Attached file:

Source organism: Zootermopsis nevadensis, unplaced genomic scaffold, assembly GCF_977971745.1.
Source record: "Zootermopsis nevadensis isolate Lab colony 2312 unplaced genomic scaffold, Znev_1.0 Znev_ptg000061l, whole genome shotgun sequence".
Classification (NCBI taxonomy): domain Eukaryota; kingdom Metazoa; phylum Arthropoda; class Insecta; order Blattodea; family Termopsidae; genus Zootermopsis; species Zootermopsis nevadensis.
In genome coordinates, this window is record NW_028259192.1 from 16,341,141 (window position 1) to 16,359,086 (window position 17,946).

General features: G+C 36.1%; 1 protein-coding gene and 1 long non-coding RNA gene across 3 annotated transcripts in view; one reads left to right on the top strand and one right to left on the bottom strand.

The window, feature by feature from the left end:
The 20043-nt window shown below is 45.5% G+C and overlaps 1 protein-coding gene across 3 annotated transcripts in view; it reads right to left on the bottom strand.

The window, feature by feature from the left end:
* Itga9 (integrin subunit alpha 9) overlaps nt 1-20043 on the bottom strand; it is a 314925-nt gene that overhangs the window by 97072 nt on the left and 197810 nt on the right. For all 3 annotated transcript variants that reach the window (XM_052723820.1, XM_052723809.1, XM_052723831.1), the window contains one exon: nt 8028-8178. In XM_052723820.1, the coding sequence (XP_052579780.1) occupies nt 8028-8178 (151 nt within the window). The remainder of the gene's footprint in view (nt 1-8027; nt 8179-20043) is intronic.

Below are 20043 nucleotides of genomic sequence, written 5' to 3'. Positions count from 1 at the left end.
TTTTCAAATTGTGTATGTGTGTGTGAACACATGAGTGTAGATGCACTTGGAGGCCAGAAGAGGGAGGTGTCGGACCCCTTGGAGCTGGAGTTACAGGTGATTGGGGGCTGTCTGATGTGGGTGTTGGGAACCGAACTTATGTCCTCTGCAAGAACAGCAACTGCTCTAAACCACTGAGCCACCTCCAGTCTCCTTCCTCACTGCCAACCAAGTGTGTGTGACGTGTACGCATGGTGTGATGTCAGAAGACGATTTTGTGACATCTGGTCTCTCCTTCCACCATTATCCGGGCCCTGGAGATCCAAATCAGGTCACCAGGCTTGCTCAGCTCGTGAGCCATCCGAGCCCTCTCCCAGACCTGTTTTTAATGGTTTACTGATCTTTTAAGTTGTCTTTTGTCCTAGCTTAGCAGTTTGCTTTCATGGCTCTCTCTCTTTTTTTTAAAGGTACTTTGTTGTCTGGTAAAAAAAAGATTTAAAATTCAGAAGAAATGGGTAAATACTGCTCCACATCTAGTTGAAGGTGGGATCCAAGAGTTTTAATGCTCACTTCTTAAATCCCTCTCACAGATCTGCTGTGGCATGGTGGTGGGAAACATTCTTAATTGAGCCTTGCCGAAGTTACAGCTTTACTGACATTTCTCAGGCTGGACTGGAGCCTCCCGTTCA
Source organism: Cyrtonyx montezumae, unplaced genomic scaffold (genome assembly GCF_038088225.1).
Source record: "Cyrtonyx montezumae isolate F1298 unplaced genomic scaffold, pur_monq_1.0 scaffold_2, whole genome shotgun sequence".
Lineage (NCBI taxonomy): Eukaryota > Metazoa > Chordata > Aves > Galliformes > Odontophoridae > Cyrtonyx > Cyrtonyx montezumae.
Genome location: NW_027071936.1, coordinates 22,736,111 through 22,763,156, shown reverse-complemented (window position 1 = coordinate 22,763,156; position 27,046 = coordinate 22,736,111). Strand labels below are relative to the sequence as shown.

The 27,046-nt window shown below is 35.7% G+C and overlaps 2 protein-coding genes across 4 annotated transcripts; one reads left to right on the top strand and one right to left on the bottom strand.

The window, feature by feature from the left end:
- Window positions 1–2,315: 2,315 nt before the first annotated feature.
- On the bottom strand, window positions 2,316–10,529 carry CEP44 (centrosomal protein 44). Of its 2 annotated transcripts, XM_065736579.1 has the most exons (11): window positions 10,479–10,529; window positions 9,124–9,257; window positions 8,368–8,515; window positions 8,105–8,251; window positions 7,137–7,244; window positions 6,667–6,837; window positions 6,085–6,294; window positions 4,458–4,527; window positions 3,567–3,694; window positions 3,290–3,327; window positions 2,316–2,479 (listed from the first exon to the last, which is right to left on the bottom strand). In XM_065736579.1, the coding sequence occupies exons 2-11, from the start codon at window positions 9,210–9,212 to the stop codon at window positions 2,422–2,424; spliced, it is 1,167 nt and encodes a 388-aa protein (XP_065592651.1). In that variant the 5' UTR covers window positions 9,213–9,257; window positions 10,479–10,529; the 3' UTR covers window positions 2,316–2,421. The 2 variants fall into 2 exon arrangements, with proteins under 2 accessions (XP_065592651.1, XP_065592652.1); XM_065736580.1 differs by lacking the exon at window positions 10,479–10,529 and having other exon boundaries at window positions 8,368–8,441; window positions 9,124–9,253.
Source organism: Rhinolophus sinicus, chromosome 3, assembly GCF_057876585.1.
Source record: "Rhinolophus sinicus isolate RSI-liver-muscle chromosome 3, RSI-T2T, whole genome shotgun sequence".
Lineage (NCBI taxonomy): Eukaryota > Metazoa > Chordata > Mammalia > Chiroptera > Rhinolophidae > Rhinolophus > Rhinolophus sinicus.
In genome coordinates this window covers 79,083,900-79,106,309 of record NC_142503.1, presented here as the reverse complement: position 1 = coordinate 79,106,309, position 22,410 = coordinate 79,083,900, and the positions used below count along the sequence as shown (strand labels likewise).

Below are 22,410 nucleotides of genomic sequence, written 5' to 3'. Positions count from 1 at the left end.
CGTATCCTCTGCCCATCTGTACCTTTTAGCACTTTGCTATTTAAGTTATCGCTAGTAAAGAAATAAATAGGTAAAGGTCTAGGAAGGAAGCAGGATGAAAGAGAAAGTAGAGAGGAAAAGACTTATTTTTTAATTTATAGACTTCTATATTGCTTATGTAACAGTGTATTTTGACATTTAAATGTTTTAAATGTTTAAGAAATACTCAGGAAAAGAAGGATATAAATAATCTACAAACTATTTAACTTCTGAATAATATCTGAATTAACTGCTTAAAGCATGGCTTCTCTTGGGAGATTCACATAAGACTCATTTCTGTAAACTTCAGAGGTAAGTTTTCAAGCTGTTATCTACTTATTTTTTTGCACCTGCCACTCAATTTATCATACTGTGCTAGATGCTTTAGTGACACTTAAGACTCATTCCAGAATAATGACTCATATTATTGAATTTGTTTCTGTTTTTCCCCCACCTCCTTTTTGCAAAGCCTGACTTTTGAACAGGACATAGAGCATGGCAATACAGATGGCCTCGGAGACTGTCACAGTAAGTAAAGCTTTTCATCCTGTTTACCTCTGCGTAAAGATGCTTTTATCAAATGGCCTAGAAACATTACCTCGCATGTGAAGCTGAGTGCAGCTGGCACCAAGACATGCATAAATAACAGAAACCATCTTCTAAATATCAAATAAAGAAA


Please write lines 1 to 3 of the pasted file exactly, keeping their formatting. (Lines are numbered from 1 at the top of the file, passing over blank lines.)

Source organism: Zootermopsis nevadensis, unplaced genomic scaffold, assembly GCF_977971745.1.
Source record: "Zootermopsis nevadensis isolate Lab colony 2312 unplaced genomic scaffold, Znev_1.0 Znev_ptg000061l, whole genome shotgun sequence".
Classification (NCBI taxonomy): domain Eukaryota; kingdom Metazoa; phylum Arthropoda; class Insecta; order Blattodea; family Termopsidae; genus Zootermopsis; species Zootermopsis nevadensis.